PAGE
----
By: Marilyn L. Davis
Did They Even Edit?
As an editor, I see all of the submissions to Two Drops of Ink, and I wonder if some of the writers actually took the time to edit. Please don’t think I’m overly critical when I write that, but I get some submissions that don’t appear to have even basic typos corrected.
I also realize that the job of an editor is to take a seemingly mediocre piece of content and make it into something better. I know I’ve done my job when a contributor tells me, “Thanks for making my piece shine.”
When writers and editors work together, they create a stronger, rhythmic post, and that is the part I enjoy most about the editing process. Knowing that a writer trusted me with their choice of words, voice, and subject is not something that I take lightly. I respect what the writer is trying to convey in their post; I sincerely hope that I showcase it well with edits.
However, I have to be honest here. If the post is full of problem prose, for whatever reasons, I don’t enjoy over-correcting what the writer should have caught. It’s also hard to make a post shine if the writing is fundamentally dull, overly cliched, doesn’t have what the book biz refers to as good bones, or is full of syntax issues.
Before You Submit, Do More Than Spell Check
I also understand that self-editing is difficult. You know exactly what you wanted to say and therefore will miss a lot of simple mistakes as you’re typing.
‘It’, ‘is’, and ‘if’ are all correct words and will not get flagged if using Microsoft Word’s spell check. In fact, I could write spill chick, and that would even fly. However, we all know that spill chick is not the same as spell check.
Beyond a spell check, here are six ways that you can self-edit that are guaranteed to improve any writing that you submit.
1. Read Your Post in a Different Format
We engage with paper differently than we see the same words on the screen. So print out your post. I’ve also printed in an unusual color, like turquoise, and found that some words, or even phrases, didn’t make sense. Yet, if I looked at my screen, it seemed better. I trusted the printed version, and it got good comments.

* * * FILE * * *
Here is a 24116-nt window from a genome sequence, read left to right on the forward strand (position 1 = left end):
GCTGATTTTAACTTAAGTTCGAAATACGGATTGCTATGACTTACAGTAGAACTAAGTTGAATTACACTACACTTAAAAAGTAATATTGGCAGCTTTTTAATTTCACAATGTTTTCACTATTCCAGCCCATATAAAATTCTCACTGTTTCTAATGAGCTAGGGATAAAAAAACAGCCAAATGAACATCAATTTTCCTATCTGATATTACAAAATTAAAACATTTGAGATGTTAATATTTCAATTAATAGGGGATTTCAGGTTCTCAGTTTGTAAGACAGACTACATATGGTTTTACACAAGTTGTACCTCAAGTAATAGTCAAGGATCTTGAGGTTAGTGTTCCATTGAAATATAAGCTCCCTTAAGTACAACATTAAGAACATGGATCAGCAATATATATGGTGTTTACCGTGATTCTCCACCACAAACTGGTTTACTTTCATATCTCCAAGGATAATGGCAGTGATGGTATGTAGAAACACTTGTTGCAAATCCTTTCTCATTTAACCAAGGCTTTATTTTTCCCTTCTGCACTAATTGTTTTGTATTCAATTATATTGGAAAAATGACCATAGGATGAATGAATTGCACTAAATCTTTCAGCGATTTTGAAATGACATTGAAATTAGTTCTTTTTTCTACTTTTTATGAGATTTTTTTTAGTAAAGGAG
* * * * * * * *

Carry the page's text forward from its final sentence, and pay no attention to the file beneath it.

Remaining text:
You can also change the font or size to further distinguish the writing. I find it helpful to increase the line spacing so instead of 1.15, I’ll expand it to 2.0. This way, I’ve got room on the printed version to insert revisions, or line-out an entire passage.
If there is a passage that I’m unsure of, I’ll often highlight it, even in a first draft. It just takes a minute and doesn’t significantly interrupt the flow of writing.
2. Take a Mental Break
Most of us have an idea for our posts, do some research and then start clicking away at the keys. We may end up with 300 or 1000 words before we take a break to find an image, link to our research, or just grab a cup of coffee. There’s a reason that we get distracted from our writing. Our brain is tired. And a tired brain doesn’t produce good copy.
Since we need our brains to write, we need to respect when our brain has had enough. It’s time to walk away from the writing. I like to print out my draft at this point and read it as I described in number one.
For some reason, whether it’s because I’m not engaging my fingers on the keyboard, or not searching for links and images, reading the work is different again.
However, I also know that there are times that I’m merely tired of words and do not read it. I’ll do something completely mindless or check social media to give my “writing brain” a break.
3. Read Your Post Out Loud